Dubai’s benchmark stock index retreated the most in more than two months, joining a global equities selloff. Abu Dhabi’s gauge had the biggest decline in almost five months.
The DFM General Index (DFMGI) fell 2.2 percent, the most since Nov. 11, to 3,733.70, in Dubai. The measure, which jumped at the end of last week, has more than doubled in the past 12 months. Emaar Properties PJSC (EMAAR), the emirate’s biggest real-estate developer, declined the most since Jan. 7, while Dubai Islamic Bank lost 2.6 percent. Abu Dhabi’s gauge slid 1.8 percent, the biggest drop since Sept. 5, as the United Arab Emirates’ government said the country’s president is recovering from a stroke.
Today’s declines follow a broader retreat in world markets last week, when China spurred investor concern that global growth will slow. The MSCI Emerging Markets Index lost 2.3 percent last week, while the Standard & Poor’s 500 Index posted the largest weekly slump since June 2012.
“Investors here are following this global weakness,” Montasser Khelifi, a Dubai-based senior manager for global markets at Quantum Investment Bank Ltd., said by phone. The president’s stroke may have “a limited effect on the market,” he said.
Stocks tumbled last week and emerging-market currencies fell after data showed a manufacturing slowdown in China and U.S. applications for unemployment benefits rose, prompting investors to favor the safety of Treasuries over higher-risk equities.
“It’s hard to say to what extent” the declines will continue, Rami Sidani, the Dubai-based head of Middle East and North Africa investments at Schroder Investment Management Ltd. said by phone. “We need more insight on growth in China and other emerging markets in order to gauge where we are in the growth cycle.”
The yen rose as emerging-market currencies had the worst selloff in five years. Ten-year Treasury yields slipped to an eight-week low. Natural gas surged above $5 for the first time since 2010 on forecasts for cold weather in the U.S.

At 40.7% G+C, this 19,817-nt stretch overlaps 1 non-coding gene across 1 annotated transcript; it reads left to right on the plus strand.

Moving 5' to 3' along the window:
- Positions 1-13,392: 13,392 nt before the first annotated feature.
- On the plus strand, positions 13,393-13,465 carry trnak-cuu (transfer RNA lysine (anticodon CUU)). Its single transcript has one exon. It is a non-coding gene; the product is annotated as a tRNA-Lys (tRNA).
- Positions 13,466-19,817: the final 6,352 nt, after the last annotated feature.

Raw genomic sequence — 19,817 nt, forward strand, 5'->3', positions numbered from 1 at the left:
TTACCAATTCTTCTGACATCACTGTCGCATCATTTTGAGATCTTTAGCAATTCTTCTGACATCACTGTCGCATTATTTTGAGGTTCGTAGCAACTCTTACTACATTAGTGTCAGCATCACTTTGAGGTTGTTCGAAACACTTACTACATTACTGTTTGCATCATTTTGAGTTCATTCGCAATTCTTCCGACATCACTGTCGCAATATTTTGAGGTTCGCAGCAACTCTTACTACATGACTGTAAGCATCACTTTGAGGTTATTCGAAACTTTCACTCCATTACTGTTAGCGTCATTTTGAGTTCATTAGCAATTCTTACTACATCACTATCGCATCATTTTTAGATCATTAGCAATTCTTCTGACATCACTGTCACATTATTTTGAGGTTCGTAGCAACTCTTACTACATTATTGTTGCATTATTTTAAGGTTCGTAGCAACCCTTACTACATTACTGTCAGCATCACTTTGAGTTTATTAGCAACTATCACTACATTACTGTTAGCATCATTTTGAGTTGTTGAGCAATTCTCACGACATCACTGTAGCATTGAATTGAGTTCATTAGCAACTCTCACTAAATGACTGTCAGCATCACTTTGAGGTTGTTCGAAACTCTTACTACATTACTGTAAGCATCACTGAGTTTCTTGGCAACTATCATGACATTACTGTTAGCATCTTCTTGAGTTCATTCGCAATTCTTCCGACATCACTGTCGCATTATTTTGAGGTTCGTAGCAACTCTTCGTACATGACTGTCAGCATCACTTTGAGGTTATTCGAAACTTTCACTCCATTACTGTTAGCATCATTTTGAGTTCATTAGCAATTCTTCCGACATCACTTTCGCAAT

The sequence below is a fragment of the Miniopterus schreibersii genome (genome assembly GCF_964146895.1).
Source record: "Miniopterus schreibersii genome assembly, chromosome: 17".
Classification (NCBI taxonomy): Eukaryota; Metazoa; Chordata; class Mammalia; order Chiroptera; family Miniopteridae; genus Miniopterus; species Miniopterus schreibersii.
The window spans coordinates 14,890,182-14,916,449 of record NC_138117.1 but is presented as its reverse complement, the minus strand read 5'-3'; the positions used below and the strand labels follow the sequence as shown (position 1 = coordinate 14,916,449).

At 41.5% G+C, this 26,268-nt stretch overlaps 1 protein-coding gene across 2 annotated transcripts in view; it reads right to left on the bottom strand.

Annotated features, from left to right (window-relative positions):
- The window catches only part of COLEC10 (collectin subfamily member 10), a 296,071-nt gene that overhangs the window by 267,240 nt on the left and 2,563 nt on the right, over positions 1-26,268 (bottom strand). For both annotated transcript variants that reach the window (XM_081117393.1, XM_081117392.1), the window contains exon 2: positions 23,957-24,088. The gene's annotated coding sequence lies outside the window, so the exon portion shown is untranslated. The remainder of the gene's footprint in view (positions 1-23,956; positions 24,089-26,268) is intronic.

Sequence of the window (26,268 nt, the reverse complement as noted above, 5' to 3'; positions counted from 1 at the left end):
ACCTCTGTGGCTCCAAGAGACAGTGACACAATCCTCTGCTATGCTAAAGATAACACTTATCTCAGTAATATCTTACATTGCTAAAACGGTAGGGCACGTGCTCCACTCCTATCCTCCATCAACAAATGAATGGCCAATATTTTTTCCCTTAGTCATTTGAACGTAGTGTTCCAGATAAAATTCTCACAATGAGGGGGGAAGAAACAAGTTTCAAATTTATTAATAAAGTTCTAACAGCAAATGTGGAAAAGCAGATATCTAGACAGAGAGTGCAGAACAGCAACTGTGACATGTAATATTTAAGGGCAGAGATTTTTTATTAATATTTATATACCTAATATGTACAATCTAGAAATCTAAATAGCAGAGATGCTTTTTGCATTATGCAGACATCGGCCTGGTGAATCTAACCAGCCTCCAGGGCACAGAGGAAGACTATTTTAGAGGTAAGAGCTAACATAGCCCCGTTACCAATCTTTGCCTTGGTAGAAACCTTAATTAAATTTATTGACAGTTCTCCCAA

In the U.A.E., Sheikh Khalifa bin Zayed Al Nahyan suffered a stroke on Jan. 24, state-run WAM news agency reported. His brother, Sheikh Mohammed Bin Zayed Al Nahyan, is the Crown Prince of Abu Dhabi. In recent years, Sheikh Mohammed has been at the forefront of the U.A.E.’s foreign policy and has led efforts for closer economic and financial integration with Dubai, the country’s second-biggest emirate and commercial hub.
Dubai’s benchmark index on Jan. 23 jumped 3.6 percent, the most in more than four months, on speculation the emirate reached an agreement with neighboring Abu Dhabi on $20 billion of debt it received in 2009 to stave off a default.
Today’s declines are “normal profit taking,” Wadah Al Taha, the chief investment officer at Dubai-based Al Zarooni Group, said by phone. “It’s not related to what’s happening to the international market.”
Emaar declined 2.7 percent to 7.80 dirhams. Dubai Islamic Bank, Dubai’s largest Islamic lender, fell to 5.90 dirhams.
Egypt’s benchmark EGX 30 Index fell 0.2 percent following violence that marked the anniversary of the country’s 2011 uprising. At least 67 people were killed over the past two days in clashes between protesters and police as five bombings struck Cairo.
“The market has proved previously that it’s quite resilient to violence,” Tariq Hussein, the co-head of MENA sales trading at Cairo-based Commercial International Brokerage Co., said by phone. “Terrorism is something we’ll likely be living with for the foreseeable future. How it affects market sentiment will always come down to scale and damage.”
Presidential elections will be held before parliamentary elections, Interim President Adly Mansour said in a speech today. The government won’t hesitate to take “exceptional” measures if needed to combat terrorism, he said.
“Tel Aviv is following the sharp selloff in global equities,” said Zach Herzog, head of international sales at the brokerage unit of Psagot Investment House Ltd.
Teva Pharmaceutical Industries Ltd., the world’s biggest maker of generic drugs, lost 2.5 percent to 149.5 shekels, or $42.77, closing the gap to its U.S.-traded shares, which closed at $42.93 on Jan. 24.
Saudi Arabia’s Tadawul All Share Index and Qatar’s benchmark retreated 0.4 percent, while Oman’s fell 0.8 percent and Bahrain’s 0.2 percent. Kuwait’s measure added 0.1 percent.
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